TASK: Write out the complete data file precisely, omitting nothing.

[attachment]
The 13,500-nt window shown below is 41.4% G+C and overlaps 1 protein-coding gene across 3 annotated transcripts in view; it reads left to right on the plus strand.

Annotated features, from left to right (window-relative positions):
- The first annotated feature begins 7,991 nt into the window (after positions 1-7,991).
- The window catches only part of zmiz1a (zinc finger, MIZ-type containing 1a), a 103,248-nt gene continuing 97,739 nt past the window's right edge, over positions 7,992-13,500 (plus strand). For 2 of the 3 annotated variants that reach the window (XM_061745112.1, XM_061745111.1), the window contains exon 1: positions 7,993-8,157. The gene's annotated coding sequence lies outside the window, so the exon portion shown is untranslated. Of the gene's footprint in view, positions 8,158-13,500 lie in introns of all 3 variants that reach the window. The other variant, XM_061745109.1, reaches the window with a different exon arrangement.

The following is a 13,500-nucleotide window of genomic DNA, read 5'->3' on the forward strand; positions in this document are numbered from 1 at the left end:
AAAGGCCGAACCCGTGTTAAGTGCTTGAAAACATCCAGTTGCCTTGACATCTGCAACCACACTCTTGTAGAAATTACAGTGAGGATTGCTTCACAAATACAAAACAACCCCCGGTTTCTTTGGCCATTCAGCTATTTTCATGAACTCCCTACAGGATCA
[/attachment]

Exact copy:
The 13,500-nt window shown below is 41.4% G+C and overlaps 1 protein-coding gene across 3 annotated transcripts in view; it reads left to right on the plus strand.

Annotated features, from left to right (window-relative positions):
- The first annotated feature begins 7,991 nt into the window (after positions 1-7,991).
- The window catches only part of zmiz1a (zinc finger, MIZ-type containing 1a), a 103,248-nt gene continuing 97,739 nt past the window's right edge, over positions 7,992-13,500 (plus strand). For 2 of the 3 annotated variants that reach the window (XM_061745112.1, XM_061745111.1), the window contains exon 1: positions 7,993-8,157. The gene's annotated coding sequence lies outside the window, so the exon portion shown is untranslated. Of the gene's footprint in view, positions 8,158-13,500 lie in introns of all 3 variants that reach the window. The other variant, XM_061745109.1, reaches the window with a different exon arrangement.

The following is a 13,500-nucleotide window of genomic DNA, read 5'->3' on the forward strand; positions in this document are numbered from 1 at the left end:
AAAGGCCGAACCCGTGTTAAGTGCTTGAAAACATCCAGTTGCCTTGACATCTGCAACCACACTCTTGTAGAAATTACAGTGAGGATTGCTTCACAAATACAAAACAACCCCCGGTTTCTTTGGCCATTCAGCTATTTTCATGAACTCCCTACAGGATCA